After this experience, we finally made it to my parent's home where I received a phone call from UCLA. It was the anesthesiologist and she was calling to ask me the usual questions about my health, previous experiences with anesthesia and that kind of thing. While I was on the phone with her, another call came in, but I didn't check to see who it was. I felt this current call was pretty important and whoever else was calling could just leave a message. He did.

After feeling pretty confident about my prospects for surgery a week later, I checked the message left on my cell phone. It was the surgeon's office. Dr. Marvin Bergsneider's assistant called to let me know that the coordinating physician, Dr. Anthony Heaney had cancelled the surgery and said I needed further testing. He wanted me to have a CT of the chest, abdomen, and pelvic areas, as well as a radioactive test done in Nuclear Medicine. I hadn't heard the results of my IPSS yet. I hadn't been to a computer all day to check my email (I had agreed to communicate with my doctors via email).

I was pretty educated about Cushing's Disease and Syndrome. I knew what this meant.

I did not have Cushing's Disease. I had Cushing's Syndrome caused by what is known as an ectopic ACTH. This means a tumor somewhere else in my body, not the pituitary, is secreting the hormone ACTH and causing me to have all the symptoms I was experiencing. Also, these tumors are most typically cancerous.

I lost it.

Another draw back.

More testing.

More time.

More questions.





Monday, July 6, 2009

Collapsing all over the place...

I forgot about a few other symptoms: emotional roller coaster, skin changes (mostly on the scalp and chest), slow healing from open wounds, bruise easily, swelling ankles, insomnia, irritability, and over all, feeling pretty crappy.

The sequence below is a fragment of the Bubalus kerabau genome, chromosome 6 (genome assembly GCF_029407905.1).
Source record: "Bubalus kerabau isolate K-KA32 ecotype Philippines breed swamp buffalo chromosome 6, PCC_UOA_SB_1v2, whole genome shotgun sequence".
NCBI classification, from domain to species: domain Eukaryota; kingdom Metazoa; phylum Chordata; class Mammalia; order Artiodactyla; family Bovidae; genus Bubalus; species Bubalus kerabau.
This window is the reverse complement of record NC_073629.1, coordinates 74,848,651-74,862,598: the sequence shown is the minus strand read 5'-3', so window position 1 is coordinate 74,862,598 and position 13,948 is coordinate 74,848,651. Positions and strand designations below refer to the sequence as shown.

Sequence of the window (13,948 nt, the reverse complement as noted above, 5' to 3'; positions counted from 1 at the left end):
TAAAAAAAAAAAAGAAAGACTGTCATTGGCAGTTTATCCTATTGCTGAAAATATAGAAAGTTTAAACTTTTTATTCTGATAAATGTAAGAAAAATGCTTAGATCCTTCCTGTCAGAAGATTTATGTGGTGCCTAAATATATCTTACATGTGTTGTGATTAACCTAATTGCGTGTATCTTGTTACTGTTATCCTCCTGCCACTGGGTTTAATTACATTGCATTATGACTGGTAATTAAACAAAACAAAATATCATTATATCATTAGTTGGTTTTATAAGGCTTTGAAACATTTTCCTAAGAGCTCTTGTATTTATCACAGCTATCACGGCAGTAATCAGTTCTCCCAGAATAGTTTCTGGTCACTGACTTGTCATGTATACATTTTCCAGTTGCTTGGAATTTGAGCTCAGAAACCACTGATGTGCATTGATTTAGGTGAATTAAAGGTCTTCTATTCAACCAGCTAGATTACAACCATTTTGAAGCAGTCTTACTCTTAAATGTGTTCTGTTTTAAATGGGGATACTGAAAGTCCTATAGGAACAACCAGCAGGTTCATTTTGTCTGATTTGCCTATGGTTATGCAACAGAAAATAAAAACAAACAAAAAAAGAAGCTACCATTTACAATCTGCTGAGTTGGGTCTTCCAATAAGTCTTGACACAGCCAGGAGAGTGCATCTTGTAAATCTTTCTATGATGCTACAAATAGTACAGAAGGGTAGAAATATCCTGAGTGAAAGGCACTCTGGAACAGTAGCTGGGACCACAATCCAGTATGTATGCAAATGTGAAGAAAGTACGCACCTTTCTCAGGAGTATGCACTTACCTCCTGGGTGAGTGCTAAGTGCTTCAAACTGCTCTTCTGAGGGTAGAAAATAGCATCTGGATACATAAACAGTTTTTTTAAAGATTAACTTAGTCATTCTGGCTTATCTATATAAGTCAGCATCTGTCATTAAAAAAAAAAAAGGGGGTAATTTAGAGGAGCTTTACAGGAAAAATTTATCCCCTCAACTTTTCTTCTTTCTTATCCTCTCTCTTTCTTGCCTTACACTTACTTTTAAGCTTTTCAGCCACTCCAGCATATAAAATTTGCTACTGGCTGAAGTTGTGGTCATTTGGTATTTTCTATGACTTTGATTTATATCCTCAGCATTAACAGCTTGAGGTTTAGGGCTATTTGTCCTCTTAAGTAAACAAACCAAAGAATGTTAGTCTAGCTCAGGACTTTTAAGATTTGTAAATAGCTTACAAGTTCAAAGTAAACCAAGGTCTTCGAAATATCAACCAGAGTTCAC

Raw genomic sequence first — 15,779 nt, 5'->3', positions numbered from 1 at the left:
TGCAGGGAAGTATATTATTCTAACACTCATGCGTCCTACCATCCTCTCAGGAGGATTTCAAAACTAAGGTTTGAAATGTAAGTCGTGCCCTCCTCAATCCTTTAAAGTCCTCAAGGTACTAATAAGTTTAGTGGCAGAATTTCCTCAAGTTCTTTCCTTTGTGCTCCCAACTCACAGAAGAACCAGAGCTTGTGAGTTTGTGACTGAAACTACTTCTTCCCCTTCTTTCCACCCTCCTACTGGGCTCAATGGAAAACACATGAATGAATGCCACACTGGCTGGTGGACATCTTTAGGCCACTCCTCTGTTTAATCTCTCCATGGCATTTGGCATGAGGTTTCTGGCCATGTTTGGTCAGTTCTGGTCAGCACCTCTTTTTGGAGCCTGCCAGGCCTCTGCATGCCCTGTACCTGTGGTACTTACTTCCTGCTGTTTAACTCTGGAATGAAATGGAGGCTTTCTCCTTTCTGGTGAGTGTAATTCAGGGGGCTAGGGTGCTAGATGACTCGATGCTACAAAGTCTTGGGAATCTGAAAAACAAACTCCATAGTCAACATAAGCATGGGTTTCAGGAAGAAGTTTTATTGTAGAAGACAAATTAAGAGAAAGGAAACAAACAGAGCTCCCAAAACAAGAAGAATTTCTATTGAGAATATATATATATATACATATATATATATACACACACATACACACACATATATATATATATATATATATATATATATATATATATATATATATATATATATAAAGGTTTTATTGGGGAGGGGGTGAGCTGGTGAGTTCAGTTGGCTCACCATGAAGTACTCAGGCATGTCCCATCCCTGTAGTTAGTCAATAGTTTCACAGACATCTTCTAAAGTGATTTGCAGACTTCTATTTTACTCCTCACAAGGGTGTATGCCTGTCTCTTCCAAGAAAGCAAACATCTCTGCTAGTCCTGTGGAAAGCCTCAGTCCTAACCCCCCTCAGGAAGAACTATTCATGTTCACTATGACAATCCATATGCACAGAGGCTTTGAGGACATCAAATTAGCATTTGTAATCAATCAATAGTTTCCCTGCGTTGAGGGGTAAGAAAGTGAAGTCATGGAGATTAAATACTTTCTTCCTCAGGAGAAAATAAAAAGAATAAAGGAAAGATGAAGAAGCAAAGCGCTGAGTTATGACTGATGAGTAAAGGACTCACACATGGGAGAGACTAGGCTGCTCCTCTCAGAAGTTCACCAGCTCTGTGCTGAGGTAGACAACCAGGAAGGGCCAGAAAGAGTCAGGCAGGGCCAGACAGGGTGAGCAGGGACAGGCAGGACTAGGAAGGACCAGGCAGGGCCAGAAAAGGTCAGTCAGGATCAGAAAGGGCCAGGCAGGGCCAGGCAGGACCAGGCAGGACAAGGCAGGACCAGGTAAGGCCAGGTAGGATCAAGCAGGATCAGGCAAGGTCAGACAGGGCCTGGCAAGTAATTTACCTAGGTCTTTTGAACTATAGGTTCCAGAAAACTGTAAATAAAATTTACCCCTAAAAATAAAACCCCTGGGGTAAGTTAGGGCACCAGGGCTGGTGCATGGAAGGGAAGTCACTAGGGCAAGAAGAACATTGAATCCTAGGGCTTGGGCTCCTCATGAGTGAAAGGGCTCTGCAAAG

Now that I have that out, let me continue with my story.

The next step. That is what I was always thinking about. What was next? What test did I have to do next to get to the point where the doctors would say, "Yes! This surgery will take care of everything. Let's do it!"? That would not happen any time soon.

I did more testing - another MRI at UCLA, more blood tests, urine tests, a chest x-ray (prior to a procedure), went through the horrible task of donating blood to myself, and then the IPSS.

I really hate needles.

The IPSS stands for Inferior Petrosal Sinus Sampling. It is a procedure done under general anesthesia by an Interventional Neuro-Radiologist. The procedure takes at least two people to perform it. They put catheters up the groin area and guide them into the head to sample blood from both sides of the pituitary. They do this and also draw blood from the stomach. This is done several times at intervals. There is some kind of hormone that is injected after the first draws and these are all compared to each other. The ACTH in the blood will tell the doctors which side of the pituitary the tumor is on, and confirm whether there is a tumor there at all.